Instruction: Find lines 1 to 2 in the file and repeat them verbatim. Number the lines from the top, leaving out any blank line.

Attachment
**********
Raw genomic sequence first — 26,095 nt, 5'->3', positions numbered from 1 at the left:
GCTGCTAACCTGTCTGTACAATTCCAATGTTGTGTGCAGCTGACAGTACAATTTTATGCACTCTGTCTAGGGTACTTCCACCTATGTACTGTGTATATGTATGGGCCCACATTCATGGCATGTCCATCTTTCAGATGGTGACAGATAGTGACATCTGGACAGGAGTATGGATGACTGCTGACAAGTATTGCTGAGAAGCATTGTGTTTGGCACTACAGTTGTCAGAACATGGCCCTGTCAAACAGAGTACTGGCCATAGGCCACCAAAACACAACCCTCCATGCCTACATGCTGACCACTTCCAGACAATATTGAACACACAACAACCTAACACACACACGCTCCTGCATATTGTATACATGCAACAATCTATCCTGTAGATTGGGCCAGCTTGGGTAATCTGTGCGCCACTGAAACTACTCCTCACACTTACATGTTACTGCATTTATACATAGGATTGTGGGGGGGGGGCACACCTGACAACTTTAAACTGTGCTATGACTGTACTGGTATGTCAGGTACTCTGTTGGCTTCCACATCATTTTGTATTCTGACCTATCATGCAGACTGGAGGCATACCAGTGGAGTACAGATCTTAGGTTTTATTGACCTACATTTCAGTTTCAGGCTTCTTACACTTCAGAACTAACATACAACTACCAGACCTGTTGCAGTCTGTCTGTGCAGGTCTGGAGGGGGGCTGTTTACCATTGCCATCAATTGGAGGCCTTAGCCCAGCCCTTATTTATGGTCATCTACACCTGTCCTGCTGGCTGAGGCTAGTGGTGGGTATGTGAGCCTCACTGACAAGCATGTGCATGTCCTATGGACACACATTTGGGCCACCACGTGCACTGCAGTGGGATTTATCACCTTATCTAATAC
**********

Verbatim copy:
Raw genomic sequence first — 26,095 nt, 5'->3', positions numbered from 1 at the left:
GCTGCTAACCTGTCTGTACAATTCCAATGTTGTGTGCAGCTGACAGTACAATTTTATGCACTCTGTCTAGGGTACTTCCACCTATGTACTGTGTATATGTATGGGCCCACATTCATGGCATGTCCATCTTTCAGATGGTGACAGATAGTGACATCTGGACAGGAGTATGGATGACTGCTGACAAGTATTGCTGAGAAGCATTGTGTTTGGCACTACAGTTGTCAGAACATGGCCCTGTCAAACAGAGTACTGGCCATAGGCCACCAAAACACAACCCTCCATGCCTACATGCTGACCACTTCCAGACAATATTGAACACACAACAACCTAACACACACACGCTCCTGCATATTGTATACATGCAACAATCTATCCTGTAGATTGGGCCAGCTTGGGTAATCTGTGCGCCACTGAAACTACTCCTCACACTTACATGTTACTGCATTTATACATAGGATTGTGGGGGGGGGGCACACCTGACAACTTTAAACTGTGCTATGACTGTACTGGTATGTCAGGTACTCTGTTGGCTTCCACATCATTTTGTATTCTGACCTATCATGCAGACTGGAGGCATACCAGTGGAGTACAGATCTTAGGTTTTATTGACCTACATTTCAGTTTCAGGCTTCTTACACTTCAGAACTAACATACAACTACCAGACCTGTTGCAGTCTGTCTGTGCAGGTCTGGAGGGGGGCTGTTTACCATTGCCATCAATTGGAGGCCTTAGCCCAGCCCTTATTTATGGTCATCTACACCTGTCCTGCTGGCTGAGGCTAGTGGTGGGTATGTGAGCCTCACTGACAAGCATGTGCATGTCCTATGGACACACATTTGGGCCACCACGTGCACTGCAGTGGGATTTATCACCTTATCTAATAC